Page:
And while median annual wages for material engineers came in at more than $80,000 in 2013, semiconductor processors only earned a median annual wage of $33,950. Studying technology is usually a great way to go, but microelectronic engineering might just be too specialized to pay off.
8. Fine Arts
A bachelor's degree in fine arts could lead to a career in nearly any artistic field, including music, sculpture, animation, photography, or performance arts. The thing is, practicing in your parents' basement or taking a few studio classes could take you down the very same path.
Either way, the outlook isn't all that bright to begin with. Projections Central estimates that employment for artists could decrease by as much as 1.5% from 2012 to 2022. Meanwhile, film and video experts are only expected to see a 0.6% increase, and photographers only a bump of 4.3%.
BLS numbers also show dismal wages for these workers. Photographers, for example, only earned an annual median wage of $29,280 in 2013. Fine artists, $42,610. These numbers just go to show that unless you are truly gifted and driven, art might be something you want to do in your spare time while you pursue a degree in a field that makes more financial sense.
9. Criminal Justice
Earning a bachelor’s degree in criminal justice might make sense in certain situations -- but using it to launch your career as a police officer or detective isn't one of them.
That's because, according to the BLS, police officers and detectives are not always required to earn a degree beyond their high school diploma. Instead, people entering these professions typically complete a training academy sponsored by their agency, and perform a set number of hours of on-the-job training.
And even if either of those careers did require a bachelor’s degree in criminal justice, the jobs may not be plentiful when you graduate. According to Projections Central, employment for police patrol officers is only expected to increase 5.9% from 2012 to 2022, and jobs for detectives and criminal investigators only 2%.
10. Hospitality and Tourism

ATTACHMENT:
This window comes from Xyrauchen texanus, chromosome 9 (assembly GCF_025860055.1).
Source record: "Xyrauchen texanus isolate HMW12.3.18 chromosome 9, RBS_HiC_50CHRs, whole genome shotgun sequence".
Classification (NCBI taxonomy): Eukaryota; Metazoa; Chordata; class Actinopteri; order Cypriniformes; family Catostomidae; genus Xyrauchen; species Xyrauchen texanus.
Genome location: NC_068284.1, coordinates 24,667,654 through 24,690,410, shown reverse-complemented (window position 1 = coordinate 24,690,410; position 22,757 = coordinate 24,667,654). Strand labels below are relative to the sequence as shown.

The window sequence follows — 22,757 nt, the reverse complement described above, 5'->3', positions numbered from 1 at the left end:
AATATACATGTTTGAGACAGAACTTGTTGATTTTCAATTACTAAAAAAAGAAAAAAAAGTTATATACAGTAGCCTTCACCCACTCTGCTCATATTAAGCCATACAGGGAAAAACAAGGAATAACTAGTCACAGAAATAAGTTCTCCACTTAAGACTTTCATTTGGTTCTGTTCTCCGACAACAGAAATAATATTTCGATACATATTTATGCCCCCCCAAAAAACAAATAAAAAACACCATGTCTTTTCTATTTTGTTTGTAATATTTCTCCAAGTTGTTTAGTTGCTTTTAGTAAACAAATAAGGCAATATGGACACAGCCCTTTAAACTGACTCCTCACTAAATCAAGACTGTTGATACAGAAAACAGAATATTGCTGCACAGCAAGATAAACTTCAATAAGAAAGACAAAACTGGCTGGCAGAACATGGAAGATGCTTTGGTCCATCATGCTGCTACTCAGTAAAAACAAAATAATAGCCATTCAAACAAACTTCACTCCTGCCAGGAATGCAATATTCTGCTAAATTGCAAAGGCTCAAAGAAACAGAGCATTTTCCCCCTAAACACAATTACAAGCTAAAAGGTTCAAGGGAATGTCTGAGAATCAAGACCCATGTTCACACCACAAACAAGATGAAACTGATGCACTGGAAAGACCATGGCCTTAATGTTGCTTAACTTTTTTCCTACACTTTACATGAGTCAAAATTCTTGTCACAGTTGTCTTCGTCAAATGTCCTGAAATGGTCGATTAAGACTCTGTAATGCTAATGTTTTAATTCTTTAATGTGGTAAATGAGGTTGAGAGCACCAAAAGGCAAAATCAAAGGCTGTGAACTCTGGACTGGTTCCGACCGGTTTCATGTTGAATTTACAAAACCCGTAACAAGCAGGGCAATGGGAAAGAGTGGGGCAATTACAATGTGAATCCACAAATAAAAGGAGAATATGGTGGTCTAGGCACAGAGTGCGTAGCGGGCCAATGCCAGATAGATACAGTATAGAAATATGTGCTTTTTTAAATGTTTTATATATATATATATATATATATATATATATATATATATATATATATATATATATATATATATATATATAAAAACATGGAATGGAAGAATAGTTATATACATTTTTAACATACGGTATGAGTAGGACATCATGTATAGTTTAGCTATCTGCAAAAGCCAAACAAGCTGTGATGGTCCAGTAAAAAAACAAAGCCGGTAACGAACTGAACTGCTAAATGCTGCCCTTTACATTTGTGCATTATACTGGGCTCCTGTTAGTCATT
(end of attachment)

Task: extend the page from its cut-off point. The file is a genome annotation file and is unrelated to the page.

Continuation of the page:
The good news for lodging and tourism majors is that employment projections for this industry are mostly favorable. The bad news is, the pay you can expect to earn with this degree can range from okay to downright horrible.
Let’s start with hotel, motel, and resort desk clerks: Employment in these fields is expected to increase by as much as 13% from 2012 to 2022, but the median annual wage was only $20,400. Meanwhile, jobs for lodging managers are only supposed to rise 1.4% during the decade, and the median annual wage for this profession is a mere $46,830. Travel agents are expected to see a 12.1% drop in employment during the same decade, and open jobs for travel guides are only expected to increase 3.6%.
Following Your Dreams Without the Degree
It might be disappointing to learn that your passion might not actually be profitable, but that doesn’t mean you can’t follow your dreams. If you love art, for example, nothing is stopping you from taking art classes on the evenings or weekends. Likewise, those who love theatre can become active participants in their neighborhood or county theatre group, or pursue a real career as an actor by auditioning for parts like everyone else.
You can even take your chances and pursue one of these degrees against all odds if you want, although many would advise against it. But you may be happier and ultimately more successful pursuing a career you're passionate about, even if it's not in a promising field, than picking a lucrative major and phoning it in.
The most important thing is to understand how much you’re borrowing for college and how that figure relates to what you’ll earn in the real world. In order to get some idea, calculate how much it will cost you to earn any one of these degrees, and then compare that to the average salary after college. If the numbers don't add up, think long and hard before signing on the dotted line.
In traditionally low-paying careers such as theater and the arts, a looming debt burden might make it even harder than usual to get by. And since student loans aren't usually dischargeable in bankruptcy, your decision is one you’ll have to live with for a lifetime – whether you want to or not.
There's nothing wrong with following your dreams, but the wrong college degree might actually turn out to be a nightmare.